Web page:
Navigating the Social Media Maze: How can businesses use social media effectively
By: Susan Sweeney & Randall Craig
Maximum Press, 2011, 195 pages
Review by: Jason Hayes, Communications Director, American Coal Council
Facebook, Twitter, YouTube, MySpace, LinkedIn, Naymz, Plaxo, Spock, Foursquare, Yelp, Tagged … the list of available social media sites is impressive – and intimidating – and it’s growing and morphing on a daily basis. For businesses, successfully navigating that morphing mass of multimedia voices, videos, tweets, posts, updates, and feeds could eat up the careers of several employees.
With over 525 separate social networks in existence, more than 110 million “tweets” sent out daily, and over 500 million regular users spending more than 700 billion minutes per month on Facebook, industry cannot avoid the fact that there is a massive potential to reach customers through social media. However, that same critical mass of people and information makes social media a potential minefield for business.
It’s easy to see how individuals and organizations could get lost in all that data and information. In fact, experts estimated that in 2007, U.S. businesses suffered some $650 million in productivity losses from “unnecessary” social media-related interruptions. Even more potentially damaging are the impacts associated with poor brand management, inappropriate employee (or customer) activity impacting the company, the release of sensitive information, and the list of potential pitfalls goes on and on.
With so much at stake – for either good or bad – businesses need a guide to help with their entry into the social media world.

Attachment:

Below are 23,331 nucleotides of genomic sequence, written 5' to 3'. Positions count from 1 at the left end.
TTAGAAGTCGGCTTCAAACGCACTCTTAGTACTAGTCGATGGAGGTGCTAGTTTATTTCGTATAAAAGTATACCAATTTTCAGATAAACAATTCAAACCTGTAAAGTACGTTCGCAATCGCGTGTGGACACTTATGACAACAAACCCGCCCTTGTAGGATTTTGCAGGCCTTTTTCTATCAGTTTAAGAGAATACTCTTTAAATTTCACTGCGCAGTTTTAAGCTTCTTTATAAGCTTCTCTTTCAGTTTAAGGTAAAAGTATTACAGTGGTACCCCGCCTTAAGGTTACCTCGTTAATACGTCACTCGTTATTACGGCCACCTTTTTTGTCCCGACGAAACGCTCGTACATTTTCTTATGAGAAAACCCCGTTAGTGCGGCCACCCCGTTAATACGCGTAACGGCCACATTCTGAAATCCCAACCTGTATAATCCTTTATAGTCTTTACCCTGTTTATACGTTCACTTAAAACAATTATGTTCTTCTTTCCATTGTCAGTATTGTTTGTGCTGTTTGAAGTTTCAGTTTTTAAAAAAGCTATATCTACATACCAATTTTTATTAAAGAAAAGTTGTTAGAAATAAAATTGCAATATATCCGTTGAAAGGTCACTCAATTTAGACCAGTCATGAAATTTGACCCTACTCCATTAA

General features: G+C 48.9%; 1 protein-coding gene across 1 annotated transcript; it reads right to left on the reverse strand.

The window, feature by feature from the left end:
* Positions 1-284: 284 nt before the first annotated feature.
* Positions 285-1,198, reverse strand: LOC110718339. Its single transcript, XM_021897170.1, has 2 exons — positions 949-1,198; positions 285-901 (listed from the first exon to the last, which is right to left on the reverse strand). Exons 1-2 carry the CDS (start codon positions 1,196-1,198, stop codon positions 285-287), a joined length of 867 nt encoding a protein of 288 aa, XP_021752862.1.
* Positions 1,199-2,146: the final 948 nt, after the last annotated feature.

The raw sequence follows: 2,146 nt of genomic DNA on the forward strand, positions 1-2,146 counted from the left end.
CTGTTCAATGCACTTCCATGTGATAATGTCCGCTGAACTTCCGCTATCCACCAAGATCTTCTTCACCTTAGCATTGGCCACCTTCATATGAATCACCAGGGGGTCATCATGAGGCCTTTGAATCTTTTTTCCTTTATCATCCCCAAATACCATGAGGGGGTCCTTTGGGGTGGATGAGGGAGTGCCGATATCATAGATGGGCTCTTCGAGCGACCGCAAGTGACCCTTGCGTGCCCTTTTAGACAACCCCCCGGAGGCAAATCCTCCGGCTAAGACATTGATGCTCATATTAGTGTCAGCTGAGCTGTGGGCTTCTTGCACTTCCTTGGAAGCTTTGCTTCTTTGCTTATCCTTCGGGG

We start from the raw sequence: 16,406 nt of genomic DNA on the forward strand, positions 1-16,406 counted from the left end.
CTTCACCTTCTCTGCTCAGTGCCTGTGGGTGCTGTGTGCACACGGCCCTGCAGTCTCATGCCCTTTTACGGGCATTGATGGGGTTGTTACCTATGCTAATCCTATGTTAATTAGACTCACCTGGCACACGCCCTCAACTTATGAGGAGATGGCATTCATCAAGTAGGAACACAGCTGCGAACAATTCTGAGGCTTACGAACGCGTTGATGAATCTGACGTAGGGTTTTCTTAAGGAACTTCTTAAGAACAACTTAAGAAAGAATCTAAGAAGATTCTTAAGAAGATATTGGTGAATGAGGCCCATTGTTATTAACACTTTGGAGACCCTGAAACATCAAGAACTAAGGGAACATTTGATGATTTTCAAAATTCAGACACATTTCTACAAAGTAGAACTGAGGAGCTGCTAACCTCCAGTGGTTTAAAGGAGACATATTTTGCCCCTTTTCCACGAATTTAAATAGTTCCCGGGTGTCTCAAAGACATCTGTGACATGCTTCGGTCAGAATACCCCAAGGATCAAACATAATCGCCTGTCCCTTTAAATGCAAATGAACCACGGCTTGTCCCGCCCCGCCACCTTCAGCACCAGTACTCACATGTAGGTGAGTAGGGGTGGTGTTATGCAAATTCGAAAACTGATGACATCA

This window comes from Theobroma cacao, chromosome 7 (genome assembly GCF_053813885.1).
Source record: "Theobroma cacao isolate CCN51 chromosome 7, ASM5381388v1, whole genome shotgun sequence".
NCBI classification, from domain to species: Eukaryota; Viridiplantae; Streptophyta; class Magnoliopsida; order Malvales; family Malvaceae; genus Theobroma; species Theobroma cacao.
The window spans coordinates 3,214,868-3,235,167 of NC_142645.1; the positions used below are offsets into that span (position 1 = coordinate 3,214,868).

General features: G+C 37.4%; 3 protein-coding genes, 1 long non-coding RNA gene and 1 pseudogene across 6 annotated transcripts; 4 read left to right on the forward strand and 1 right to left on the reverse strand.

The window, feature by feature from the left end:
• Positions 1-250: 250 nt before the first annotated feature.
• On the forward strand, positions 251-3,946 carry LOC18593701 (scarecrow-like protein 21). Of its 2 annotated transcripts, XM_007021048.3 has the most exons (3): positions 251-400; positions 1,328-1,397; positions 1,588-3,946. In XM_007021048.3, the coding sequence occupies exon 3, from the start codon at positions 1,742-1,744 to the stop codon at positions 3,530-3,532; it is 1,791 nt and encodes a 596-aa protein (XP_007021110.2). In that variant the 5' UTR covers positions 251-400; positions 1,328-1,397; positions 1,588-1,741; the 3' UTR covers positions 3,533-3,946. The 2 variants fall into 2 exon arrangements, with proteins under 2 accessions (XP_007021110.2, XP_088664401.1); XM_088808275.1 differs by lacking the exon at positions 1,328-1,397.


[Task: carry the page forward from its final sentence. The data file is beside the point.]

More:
Co-authors Susan Sweeney and Randall Craig have put together just that guide. “Social Media for Business: 101 Ways to Grow Your Business without Wasting Your Time” offers businesses a solid, basic introduction to the realm of social media. In just 195 pages, the authors cover a broad range of topics that any business considering entering the social media arena must take into account. Topics such as measuring to determine if social media should be a part of your marketing mix – should you take part, or should you avoid it until other aspects of your business are better established? They also look at deciding how or why to use social media – will it be a marketing and public relations tool, or will you use it to bolster human resources outreach? They also provide examples of how to integrate social media into your operations.
Craig and Sweeney rightly argue that social media cannot simply be “tacked on” to prop up a failing or disorganized business. Attempting to integrate social media without a solid, functioning business plan, will add further distractions and confusion. So, it is this first section of the book that will be of most use to businesses that have not yet entered the social media world, or that are questioning/rethinking the role that social media should play in their organization. Where many social media guides fail, this book shines. Sweeney and Craig treat social media as just one more tool in the overall arsenal of business, as opposed to pumping up unexamined excitement for the latest fad.
As with any other tool, a business must determine if they are properly prepared to use it; how they should apply its use, which (if any) employees should be tasked with managing this new outreach tool, what basic rules employees should follow when active on social media sites, etc. Rather than simply plunging in headlong with instructions on how to set up your new blog or Facebook page, Sweeney and Craig wisely counsel their readers to develop a specific social media plan; do the research and carry out necessary due diligence. They instruct readers to clearly understand how competitors are using social media, where their customers are active (what sites do they use), how to integrate social media with other operations and activities, etc.